IQ News: More Online Ads Equal More Visitors, Survey Says

Cash-strapped e-tailers looking to improve their bottom line should think twice before shaving their Internet ad budget, said Charlie Buchwalter, vice president of media research for AdRelevance, a division of Media Metrix. According to a report released today by the Seattle-based Internet ad measurement service, a strong positive correlation exists between online advertising and visitors to e-commerce sites. “It doesn’t appear to be a good strategy to ratchet down online advertising budgets,” said Buchwalter. “Those who are advertising online intelligently and aggressively are translating that into increased traffic.”
The report, which looked at Internet ad impressions and traffic patterns for online retail sites between January and May 2000, revealed that as the number of ad impressions for e-tailers grew, so too did traffic to their sites. The online retail segments of books/music/movies and computer hardware and software scored a high correlation between ad impressions and visitors of 0.82 and 0.87, respectively. The retail category of flowers/gifts/greeting cards showed a slightly lower, but significant correlation of 0.78. Buchwalter acknowledges that online advertising isn’t the only driver of traffic to sites. The increase could be a result of other factors, such as direct marketing or traditional advertising, as well.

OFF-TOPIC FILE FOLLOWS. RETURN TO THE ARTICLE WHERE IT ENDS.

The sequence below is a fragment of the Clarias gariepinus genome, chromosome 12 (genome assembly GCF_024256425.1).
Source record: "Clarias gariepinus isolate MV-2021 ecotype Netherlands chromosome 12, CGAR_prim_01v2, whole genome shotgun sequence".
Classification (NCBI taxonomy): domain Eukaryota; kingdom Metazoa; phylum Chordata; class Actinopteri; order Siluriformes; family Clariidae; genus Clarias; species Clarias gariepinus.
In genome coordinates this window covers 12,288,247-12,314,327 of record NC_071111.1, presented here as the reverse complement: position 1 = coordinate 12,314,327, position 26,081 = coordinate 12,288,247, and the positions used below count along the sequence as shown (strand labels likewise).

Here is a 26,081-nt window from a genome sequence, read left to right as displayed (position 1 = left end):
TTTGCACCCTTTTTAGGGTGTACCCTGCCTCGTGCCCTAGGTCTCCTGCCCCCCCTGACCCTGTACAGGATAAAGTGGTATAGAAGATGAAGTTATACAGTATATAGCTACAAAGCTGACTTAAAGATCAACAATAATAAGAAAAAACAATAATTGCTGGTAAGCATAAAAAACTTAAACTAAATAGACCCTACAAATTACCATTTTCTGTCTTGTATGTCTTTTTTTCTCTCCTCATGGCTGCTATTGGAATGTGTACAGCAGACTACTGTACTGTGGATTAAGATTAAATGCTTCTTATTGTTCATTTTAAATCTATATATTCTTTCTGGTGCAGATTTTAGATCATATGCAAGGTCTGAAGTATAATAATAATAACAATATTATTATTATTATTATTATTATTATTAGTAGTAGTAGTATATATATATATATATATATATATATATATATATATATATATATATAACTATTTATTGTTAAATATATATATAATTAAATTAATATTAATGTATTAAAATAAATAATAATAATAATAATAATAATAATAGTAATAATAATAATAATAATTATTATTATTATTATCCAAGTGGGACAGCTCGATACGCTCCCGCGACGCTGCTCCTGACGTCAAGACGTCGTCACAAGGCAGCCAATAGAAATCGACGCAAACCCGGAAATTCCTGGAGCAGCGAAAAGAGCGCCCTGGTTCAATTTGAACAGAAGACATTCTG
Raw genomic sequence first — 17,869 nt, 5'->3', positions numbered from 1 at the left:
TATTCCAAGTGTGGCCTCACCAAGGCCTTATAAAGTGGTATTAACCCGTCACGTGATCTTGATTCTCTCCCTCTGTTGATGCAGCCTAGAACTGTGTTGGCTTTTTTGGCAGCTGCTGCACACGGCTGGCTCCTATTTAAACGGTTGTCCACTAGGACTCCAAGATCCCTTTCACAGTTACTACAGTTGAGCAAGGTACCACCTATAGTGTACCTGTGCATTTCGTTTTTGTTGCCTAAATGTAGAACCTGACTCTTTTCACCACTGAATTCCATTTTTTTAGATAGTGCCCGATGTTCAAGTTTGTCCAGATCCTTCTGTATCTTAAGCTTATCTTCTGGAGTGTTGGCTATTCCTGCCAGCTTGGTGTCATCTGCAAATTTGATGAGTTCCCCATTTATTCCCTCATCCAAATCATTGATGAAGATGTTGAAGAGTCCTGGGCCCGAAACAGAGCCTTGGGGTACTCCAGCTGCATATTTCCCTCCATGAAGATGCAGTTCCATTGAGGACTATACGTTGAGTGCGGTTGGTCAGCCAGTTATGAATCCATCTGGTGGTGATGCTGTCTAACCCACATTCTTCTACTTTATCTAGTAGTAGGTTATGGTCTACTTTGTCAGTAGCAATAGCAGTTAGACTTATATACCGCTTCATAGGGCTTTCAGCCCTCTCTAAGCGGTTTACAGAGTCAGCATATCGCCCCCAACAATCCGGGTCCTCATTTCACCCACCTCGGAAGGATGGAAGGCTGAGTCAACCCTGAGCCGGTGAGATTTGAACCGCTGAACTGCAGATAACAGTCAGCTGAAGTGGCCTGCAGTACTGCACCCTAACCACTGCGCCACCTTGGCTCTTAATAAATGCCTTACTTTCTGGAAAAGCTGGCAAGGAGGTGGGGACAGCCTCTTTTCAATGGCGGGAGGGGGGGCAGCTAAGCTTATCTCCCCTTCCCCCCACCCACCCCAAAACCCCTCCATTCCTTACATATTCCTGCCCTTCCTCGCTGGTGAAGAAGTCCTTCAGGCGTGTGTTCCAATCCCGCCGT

In the wake of the predicted dot-com shakeout, some online retailers have decreased their Internet ad spending to make up for budget deficits and push for profit. But, this might hurt rather than help, explained Buchwalter. Although these measures may produce positive cash flow in the short term, they may result in reduced consumer awareness and fewer visitors in the long term. “There is no question that dot-coms are struggling,” Buchwalter said. Because of this, “there is a tendency for them to pull in their horns and cut online advertising budgets.” But, he continued, “You won’t get the profit unless you get the traffic to your site.”
According to the report, successful online-only retailers such as Amazon.com and eBay have created a brand name by running regular online campaigns consisting of 168 million average monthly impressions. On the other hand, less successful companies that struggle with brand identity and differentiation issues often have little to no online advertising and tend to operate in highly saturated or fragmented categories.
“Many of the more successful online retailers appear committed to online advertising, which they use to both drive traffic and build awareness for their brand,” Buchwalter said. “Online retailers that don’t quite have the same level of brand recognition, however, can still be competitive using online advertising.”
Dot-coms that have attempted to build their brand with big-budget television campaigns, yet have not seen a significant return, might want to refocus their efforts, advised Buchwalter. The study suggests that their ad dollars might be better spent on online campaigns. “If you look at the relative costs of television advertising versus online advertising, it’s a staggering spread,” said Buchwalter. n